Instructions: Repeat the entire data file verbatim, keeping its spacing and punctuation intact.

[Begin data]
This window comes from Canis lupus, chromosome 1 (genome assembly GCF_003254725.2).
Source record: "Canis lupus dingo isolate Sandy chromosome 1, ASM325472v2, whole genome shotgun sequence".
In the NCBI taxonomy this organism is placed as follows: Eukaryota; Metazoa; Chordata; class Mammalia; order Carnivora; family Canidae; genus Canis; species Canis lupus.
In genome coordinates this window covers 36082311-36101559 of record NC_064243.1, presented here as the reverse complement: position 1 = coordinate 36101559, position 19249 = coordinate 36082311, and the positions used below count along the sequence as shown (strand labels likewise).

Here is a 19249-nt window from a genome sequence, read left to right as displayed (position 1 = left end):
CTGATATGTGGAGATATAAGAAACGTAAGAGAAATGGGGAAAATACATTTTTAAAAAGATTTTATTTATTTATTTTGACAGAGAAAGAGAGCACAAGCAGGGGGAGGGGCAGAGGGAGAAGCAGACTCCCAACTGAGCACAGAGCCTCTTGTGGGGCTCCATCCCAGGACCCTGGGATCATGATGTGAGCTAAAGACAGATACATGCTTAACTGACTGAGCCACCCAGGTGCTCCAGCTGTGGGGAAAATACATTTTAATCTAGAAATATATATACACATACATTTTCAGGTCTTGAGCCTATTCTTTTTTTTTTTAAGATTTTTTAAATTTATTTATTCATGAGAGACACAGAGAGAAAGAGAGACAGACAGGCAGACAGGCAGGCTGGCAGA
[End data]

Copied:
This window comes from Canis lupus, chromosome 1 (genome assembly GCF_003254725.2).
Source record: "Canis lupus dingo isolate Sandy chromosome 1, ASM325472v2, whole genome shotgun sequence".
In the NCBI taxonomy this organism is placed as follows: Eukaryota; Metazoa; Chordata; class Mammalia; order Carnivora; family Canidae; genus Canis; species Canis lupus.
In genome coordinates this window covers 36082311-36101559 of record NC_064243.1, presented here as the reverse complement: position 1 = coordinate 36101559, position 19249 = coordinate 36082311, and the positions used below count along the sequence as shown (strand labels likewise).

Here is a 19249-nt window from a genome sequence, read left to right as displayed (position 1 = left end):
CTGATATGTGGAGATATAAGAAACGTAAGAGAAATGGGGAAAATACATTTTTAAAAAGATTTTATTTATTTATTTTGACAGAGAAAGAGAGCACAAGCAGGGGGAGGGGCAGAGGGAGAAGCAGACTCCCAACTGAGCACAGAGCCTCTTGTGGGGCTCCATCCCAGGACCCTGGGATCATGATGTGAGCTAAAGACAGATACATGCTTAACTGACTGAGCCACCCAGGTGCTCCAGCTGTGGGGAAAATACATTTTAATCTAGAAATATATATACACATACATTTTCAGGTCTTGAGCCTATTCTTTTTTTTTTTAAGATTTTTTAAATTTATTTATTCATGAGAGACACAGAGAGAAAGAGAGACAGACAGGCAGACAGGCAGGCTGGCAGA